Alongside the direct use of violence, the Cuban state has resorted to arbitrary arrests and house detentions to silence dissent, especially in 2021.12Observatorio Cubano de Derechos Humanos, ‘2021 – Detenciones Arbitrarias,’ 2021 Several reports have indicated that state forces detain members of the opposition without due process, hold them incommunicado for extended periods of time, and prevent them from accessing legal representation.13Amnesty International, ‘Amnesty International Report 2021/22: The State of the World’s Human Rights – Cuba 2021,’ 2022; Human Rights Watch, ‘World Report 2021: Cuba Events of 2020,’ 2021 Detentions often give rise to violence. ACLED records a significant share of prisoners targeting relative to overall violence targeting civilians levels, including the death of at least two people while under custody. Prison guards have been accused of beating and humiliating detainees – notably through forced stripping – in retaliation for their activities or complaints against detention conditions.14Human Rights Watch, ‘Prison or Exile: Cuba’s Systematic Repression of July 2021 Demonstrators,’ 11 July 2022 State forces also temporarily arrest individuals to prevent them from participating in demonstrations or meetings, such as the arrests of prominent activists in November 2021 to impede the holding of the ‘Civic March for Change.’ Ahead of the November 2022 municipal elections, law enforcement arrested an opposition member and prevented them from registering as a candidate.15CiberCuba, ‘Candidato independiente logra nominación a elecciones municipales en Cuba,’ 22 November 2022 Harassment and continuous arrests have, however, most particularly targeted leaders of civil society organizations, with state forces arresting Berta Soler, leader of Ladies in White, at least 42 times since 2021 to date.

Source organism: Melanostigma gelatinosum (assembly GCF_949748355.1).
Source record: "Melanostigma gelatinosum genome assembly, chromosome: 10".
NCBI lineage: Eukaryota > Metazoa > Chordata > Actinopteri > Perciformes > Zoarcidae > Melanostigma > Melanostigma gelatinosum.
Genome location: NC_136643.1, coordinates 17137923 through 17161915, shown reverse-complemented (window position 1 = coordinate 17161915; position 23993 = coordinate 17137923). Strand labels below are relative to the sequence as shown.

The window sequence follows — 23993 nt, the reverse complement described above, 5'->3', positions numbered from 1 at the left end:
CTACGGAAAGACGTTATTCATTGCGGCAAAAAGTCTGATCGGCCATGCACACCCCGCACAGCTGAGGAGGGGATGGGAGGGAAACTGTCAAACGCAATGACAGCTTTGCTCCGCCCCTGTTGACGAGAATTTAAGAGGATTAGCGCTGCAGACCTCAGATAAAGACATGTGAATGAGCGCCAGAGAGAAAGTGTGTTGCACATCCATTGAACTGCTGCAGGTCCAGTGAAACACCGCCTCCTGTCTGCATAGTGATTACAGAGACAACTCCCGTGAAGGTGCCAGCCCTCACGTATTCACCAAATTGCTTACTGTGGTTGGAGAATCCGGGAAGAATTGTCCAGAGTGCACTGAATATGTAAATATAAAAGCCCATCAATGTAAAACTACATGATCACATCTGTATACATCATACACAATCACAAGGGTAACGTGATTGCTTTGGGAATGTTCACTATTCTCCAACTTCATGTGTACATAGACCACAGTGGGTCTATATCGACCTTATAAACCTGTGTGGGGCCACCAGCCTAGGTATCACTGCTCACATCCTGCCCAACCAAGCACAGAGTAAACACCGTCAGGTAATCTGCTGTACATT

Looking Forward